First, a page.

Presentation is loading. Please wait.

Presentation is loading. Please wait.

 DIVYANKA U. DHANURKAR  084051010  VAIBHAV V. GAIKWAD  084050113  DIPALI C. DHOLE  084051011.

Similar presentations

Presentation on theme: " DIVYANKA U. DHANURKAR  084051010  VAIBHAV V. GAIKWAD  084050113  DIPALI C. DHOLE  084051011."— Presentation transcript:

1  DIVYANKA U. DHANURKAR  084051010  VAIBHAV V. GAIKWAD  084050113  DIPALI C. DHOLE  084051011

2  Knitting is a process of manufacturing a fabric by the intermeshing of loops of yarns.  The two main forms of knitting technology are  Warp knitting  Weft knitting

3  COURSES: Rows of loops across the width of the fabric produced by adjacent needles during the same knitting cycle. (measured in courses/cm).  WALES: Vertical column of needle loops. Determines the width of the fabric (measured in Wales/cm).  STITCH DENSITY: Represents the total number of needle loops in a given area.  STITCH LENGTH: is the length of yarn in knitted loop.

4 Direction- horizontal

5  Direction-vertical



8  Clearing cam/Rising cam  Stitch cam  Running cam/ upthrow cam  Guard cams

9  New yarn is taken  Previous loop formed goes below the latch  Needle goes to a maximum height  The hook pulls the new yarn & loop is formed


11  Start of new course  Start of overlap  Guide bar swinging motion  Return swing after overlap  Old loop closing latch  Knock over & underlap movements



14  Simplest & most widely used weft knit structure  Fabric unroved from end  Fabric tends to curl at the edges  Production rate is high

15  It is reversible structure  It gives a balanced structure  Fabric does not curl  Maximum extensibility in widthwise direction  Rib structure can not unroved

16  Consists of reverse & face courses  Very little commercial & apparel end use  Extensibility in length wise direction  Fabric does not curl  Suitable for socks & sportswear

17  It gives a reversible appearance  Fabric is firm  It does not curl at edges  Production rate is reduced to half  Structure is thicker, stronger & less elastic  Cost of fabric is high

18 Weft knittingWarp knitting Yarn are fed course wise directionYarns are fed wale wise direction Yarn supply is usually in the form of a cone or cheese Yarn is in one long beam or small warp beams Staple fibre & continuous filament yarns used Filament yarns can be successfully worked Usually latch needles are usedLatch, beard or compound needles are used Only one class of goods can be knittedVariety of goods can be knitted Extensibility in widthwise & lengthwise direction It stretch in widthwise direction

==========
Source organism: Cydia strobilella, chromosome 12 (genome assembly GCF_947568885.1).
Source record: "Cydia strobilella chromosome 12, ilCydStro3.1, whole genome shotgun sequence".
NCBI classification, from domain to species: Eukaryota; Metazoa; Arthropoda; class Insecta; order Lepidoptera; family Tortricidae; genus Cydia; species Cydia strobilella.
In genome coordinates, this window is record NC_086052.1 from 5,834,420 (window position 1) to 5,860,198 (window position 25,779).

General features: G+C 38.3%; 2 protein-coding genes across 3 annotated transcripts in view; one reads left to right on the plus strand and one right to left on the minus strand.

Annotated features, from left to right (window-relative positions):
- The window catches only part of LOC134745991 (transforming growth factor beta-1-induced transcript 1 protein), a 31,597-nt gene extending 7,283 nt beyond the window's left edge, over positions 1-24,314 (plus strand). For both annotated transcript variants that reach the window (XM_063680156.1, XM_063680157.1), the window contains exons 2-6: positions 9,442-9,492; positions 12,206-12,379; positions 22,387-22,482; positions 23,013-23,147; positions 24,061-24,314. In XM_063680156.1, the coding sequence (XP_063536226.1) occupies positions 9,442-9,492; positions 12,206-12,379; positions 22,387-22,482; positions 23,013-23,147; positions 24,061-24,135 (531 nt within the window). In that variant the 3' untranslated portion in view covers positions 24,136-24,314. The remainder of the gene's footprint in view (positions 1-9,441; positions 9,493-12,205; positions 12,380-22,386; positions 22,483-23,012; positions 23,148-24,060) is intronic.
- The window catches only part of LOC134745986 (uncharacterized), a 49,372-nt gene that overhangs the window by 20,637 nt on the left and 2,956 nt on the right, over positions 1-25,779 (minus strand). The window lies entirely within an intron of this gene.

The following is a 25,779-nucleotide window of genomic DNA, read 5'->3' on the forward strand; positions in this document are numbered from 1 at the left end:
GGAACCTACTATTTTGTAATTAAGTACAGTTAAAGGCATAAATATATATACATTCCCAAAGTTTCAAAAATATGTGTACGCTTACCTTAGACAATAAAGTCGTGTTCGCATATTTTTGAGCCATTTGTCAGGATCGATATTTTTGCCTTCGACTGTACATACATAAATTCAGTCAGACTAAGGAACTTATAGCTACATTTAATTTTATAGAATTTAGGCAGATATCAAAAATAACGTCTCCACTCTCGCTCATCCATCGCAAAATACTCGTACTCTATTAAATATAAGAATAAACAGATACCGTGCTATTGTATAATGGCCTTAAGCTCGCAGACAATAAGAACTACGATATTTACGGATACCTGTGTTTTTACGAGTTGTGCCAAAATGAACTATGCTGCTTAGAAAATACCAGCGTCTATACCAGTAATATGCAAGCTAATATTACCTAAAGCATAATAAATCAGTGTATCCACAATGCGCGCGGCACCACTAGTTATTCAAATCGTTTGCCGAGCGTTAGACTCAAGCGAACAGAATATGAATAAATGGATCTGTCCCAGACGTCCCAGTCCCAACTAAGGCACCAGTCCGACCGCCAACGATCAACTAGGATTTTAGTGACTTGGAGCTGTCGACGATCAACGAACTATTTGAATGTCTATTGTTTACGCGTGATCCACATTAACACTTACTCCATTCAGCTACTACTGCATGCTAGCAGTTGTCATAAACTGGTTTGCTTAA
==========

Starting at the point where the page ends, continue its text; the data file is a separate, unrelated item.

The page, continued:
19  Fabric structure  Fibres type  Stitch length  Relaxation  Yarn linear density

20 WOVENKNITTINGNON-WOVEN Is the process in which two sets of yarns or threads are interlaced together to form a fabric or cloth. Fabrics are created by looped yarns. Is a material made from long fibers, bonded together by chemical, mechanical, heat or solvent treatment.

21 WOVENKNITTINGNON-WOVEN The threads are always straight and perpendicular to each other The yarn follows a course, or a path, forming well- proportioned loops over and under the yarn’s path. The fibres are parallel bonded together. Made of two sets of individual strands. Made of one continuous thread. No thread or yarn required as it is made directly from fibres. Has the ability to be more versatile in its construction. Is tougher and better able to withstand wear

22 WOVENKNITTINGNON-WOVEN Have fast colors and are more durable than knitted fabrics that shrink easily. Preferred for comfort and wrinkle resistance Used for technical purpose. Two types of threads run in different directions, with the warp threads running lengthwise, and the weft threads running crosswise or has a horizontal direction. It consists of stitches, or loops of the material consecutively run together. Fibre laps are placed over other. Include satin, twill, plain weave. Include jersey, Berber, mesh, toweling, felt and fleece No weave requires.

23 WOVENKNITTINGNON-WOVEN Fabrics feel less soft than knit fabric Fabrics are smooth, flexible and move with the body Feel is good, soft. Less stretch and does not shrink. It is stretch and shrinks. Does not stretches. Has high strengthHas less strengthHas lack of strength. Has less elasticityHas more elasticity. Has no elasticity. Products have more flow and much thinner. Products are more elastic and bulkier Products are thicker, thinner and bulkier. Involves a bigger and heavier piece of equipment the loom. Requires smaller materials, like knitting needles. Also involves a bigger and heavier piece of equipment the machine.

24 WOVENKNITTINGNON-WOVEN e.g. suiting, shirting, sari, dhoti, bed sheets etc. e.g. t-shirts, socks, bandages, sweaters, jersey and terrycloth etc. e.g. filters, felts, blankets, interlings, disposable material, geo- textile, cement bags, coating cloth etc.

25  Geotextiles  Coverings  Safety textile  Industrial textile  Medical textile  Composites  sportswear  Nets

26  The world produces over 17 tons of knitted textiles and apparel - representing one third of the global textile market.  Moreover, output is forecast to grow by 25% over the next ten years, reaching more than 21 tons.

27 FabricsCost(US$) 100% polyster grey towel cloth knit fabrics for track suits. US $1-5 / Kilogram Sportswear/ shoes polyester knit mesh fabric. US $0.1-2.9 / Meter 100%polyster knitting fabric for sportswear. US $9.5-10 / Kilogram Flame Resistant Knitted Fabric for Safety Clothing. US $12.5-16 / Kilogram Knitted mattress fabric.US $1.99-3 / Meter


Download ppt " DIVYANKA U. DHANURKAR  084051010  VAIBHAV V. GAIKWAD  084050113  DIPALI C. DHOLE  084051011."

Similar presentations

Ads by Google